It has been definitely established that the administration of cortisone results in suppression of adrenocortical function and atrophy of the adrenal cortex.1 These effects are believed to be due to suppression of secretion of corticotropin. The purposes of the current study were threefold: first, to determine the degree of adrenocortical responsiveness, if any, to the stimulus of exogenous corticotropin (ACTH) in pa- tients receiving continuous therapy with cortisone, hydrocortisone, and/or prednisone. (These three corticoids will be subsequently referred to simply as cortisone.)
The second purpose was to determine the influence, if any, of the daily dose of cortisone and/or the duration of therapy on the degree of adrenocortical response to corticotropin. The third purpose was to observe the change, if any, in responsiveness to corticotropin in persons who had been so tested twice before, and under identical conditions, while being maintained on long-term and continuous treatment with cortisone.2,3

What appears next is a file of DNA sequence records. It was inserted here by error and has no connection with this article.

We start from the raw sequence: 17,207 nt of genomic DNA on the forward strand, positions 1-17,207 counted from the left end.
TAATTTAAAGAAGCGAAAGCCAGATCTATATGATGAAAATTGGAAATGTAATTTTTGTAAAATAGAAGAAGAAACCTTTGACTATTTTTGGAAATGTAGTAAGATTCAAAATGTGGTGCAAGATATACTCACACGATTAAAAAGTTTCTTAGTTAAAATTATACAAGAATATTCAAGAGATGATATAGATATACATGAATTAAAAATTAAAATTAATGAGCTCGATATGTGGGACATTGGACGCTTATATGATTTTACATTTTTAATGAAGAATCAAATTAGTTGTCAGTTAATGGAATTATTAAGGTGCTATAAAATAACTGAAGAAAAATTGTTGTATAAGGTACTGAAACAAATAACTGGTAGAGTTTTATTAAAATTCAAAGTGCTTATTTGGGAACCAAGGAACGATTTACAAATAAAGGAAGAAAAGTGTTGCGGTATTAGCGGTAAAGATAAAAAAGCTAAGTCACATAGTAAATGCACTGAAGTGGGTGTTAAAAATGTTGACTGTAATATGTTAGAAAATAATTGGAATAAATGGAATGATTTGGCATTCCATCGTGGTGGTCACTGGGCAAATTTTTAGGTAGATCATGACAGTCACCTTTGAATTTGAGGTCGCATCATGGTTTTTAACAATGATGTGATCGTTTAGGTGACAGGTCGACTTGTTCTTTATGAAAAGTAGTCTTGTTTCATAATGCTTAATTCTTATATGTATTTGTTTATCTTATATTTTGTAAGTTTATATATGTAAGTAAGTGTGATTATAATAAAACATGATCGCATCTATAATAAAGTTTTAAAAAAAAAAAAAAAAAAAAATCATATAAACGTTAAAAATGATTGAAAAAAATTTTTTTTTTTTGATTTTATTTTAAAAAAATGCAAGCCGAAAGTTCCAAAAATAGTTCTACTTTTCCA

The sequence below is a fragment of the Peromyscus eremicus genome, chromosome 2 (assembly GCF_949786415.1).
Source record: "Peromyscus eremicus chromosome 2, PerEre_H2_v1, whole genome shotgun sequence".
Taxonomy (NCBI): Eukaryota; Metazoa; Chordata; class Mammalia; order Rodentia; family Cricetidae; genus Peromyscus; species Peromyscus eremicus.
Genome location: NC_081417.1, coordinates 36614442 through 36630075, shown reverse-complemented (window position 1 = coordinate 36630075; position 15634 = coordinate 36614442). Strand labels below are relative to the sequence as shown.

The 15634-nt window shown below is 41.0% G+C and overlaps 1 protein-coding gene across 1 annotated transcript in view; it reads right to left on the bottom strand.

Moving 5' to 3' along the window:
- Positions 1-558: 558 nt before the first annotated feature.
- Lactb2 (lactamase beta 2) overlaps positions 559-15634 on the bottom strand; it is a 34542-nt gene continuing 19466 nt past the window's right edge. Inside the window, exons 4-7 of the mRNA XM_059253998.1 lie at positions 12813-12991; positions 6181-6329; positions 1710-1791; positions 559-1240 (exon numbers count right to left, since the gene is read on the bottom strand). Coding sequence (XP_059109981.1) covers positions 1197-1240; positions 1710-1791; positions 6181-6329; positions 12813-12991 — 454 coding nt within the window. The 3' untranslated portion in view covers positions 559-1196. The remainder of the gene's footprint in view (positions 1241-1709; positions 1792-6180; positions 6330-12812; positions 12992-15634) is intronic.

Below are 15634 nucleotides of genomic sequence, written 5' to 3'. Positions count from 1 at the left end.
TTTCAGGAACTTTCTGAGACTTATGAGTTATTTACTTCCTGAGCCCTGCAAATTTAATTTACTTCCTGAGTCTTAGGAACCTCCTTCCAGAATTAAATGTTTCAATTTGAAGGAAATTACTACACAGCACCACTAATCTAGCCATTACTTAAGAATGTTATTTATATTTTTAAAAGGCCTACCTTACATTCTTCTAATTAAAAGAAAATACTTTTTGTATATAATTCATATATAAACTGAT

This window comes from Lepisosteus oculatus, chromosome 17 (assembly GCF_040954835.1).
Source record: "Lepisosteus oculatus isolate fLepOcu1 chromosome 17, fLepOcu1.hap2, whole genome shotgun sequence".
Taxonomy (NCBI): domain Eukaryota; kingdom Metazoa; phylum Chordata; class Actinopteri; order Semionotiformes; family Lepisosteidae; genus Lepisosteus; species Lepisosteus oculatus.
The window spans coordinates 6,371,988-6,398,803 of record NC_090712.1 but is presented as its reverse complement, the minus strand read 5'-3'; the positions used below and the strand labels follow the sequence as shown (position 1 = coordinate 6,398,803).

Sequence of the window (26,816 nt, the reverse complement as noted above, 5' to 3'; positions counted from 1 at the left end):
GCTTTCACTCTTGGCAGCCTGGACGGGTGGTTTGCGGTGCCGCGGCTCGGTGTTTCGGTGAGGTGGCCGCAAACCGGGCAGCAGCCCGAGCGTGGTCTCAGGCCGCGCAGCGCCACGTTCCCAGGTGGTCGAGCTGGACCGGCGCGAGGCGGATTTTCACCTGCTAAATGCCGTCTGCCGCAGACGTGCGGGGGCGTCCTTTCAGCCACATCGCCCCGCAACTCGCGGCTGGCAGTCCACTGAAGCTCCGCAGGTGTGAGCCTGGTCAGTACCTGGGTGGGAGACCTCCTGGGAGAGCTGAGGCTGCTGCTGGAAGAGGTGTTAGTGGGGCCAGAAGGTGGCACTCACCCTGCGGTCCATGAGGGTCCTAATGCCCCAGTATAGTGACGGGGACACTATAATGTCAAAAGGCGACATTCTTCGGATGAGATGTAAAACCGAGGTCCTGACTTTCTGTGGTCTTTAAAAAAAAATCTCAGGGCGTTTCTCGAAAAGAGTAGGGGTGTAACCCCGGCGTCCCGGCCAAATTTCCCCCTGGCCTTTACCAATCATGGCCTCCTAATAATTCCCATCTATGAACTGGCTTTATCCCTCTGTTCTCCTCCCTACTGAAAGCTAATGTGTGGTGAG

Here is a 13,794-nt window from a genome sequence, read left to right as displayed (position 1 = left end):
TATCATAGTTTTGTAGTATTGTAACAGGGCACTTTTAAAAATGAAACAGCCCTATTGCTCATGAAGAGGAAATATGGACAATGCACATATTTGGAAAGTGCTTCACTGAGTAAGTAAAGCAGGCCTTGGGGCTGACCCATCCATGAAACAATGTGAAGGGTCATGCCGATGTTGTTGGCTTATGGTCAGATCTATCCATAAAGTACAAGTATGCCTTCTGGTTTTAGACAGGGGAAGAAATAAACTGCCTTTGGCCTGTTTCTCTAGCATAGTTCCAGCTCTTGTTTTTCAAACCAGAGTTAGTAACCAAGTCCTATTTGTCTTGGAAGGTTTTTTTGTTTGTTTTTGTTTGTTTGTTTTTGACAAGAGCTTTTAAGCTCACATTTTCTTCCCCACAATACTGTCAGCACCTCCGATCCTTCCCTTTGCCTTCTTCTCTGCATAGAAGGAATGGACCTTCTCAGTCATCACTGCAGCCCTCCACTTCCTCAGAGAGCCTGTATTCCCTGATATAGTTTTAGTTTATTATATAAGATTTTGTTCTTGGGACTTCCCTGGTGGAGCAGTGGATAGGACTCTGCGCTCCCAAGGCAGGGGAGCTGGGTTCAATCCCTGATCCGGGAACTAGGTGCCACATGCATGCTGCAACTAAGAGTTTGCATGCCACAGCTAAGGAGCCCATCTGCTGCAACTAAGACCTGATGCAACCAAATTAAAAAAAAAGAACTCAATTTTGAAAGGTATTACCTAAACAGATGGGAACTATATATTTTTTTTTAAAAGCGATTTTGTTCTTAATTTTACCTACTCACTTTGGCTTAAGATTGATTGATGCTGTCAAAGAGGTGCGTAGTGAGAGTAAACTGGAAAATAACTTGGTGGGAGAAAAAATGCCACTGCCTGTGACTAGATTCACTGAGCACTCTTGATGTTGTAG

LARZELERE RG, BARTHOLD EA, WILLETT FM, FEICHTMEIR TV, WILSON L, ENGLEMAN EP. Adrenocortical Function in Long-Term Treatment with Corticoids. AMA Arch Intern Med. 1957;99(6):888–891. doi:10.1001/archinte.1957.00260060046003
Coronavirus Resource Center
Customize your JAMA Network experience by selecting one or more topics from the list below.
Create a personal account or sign in to: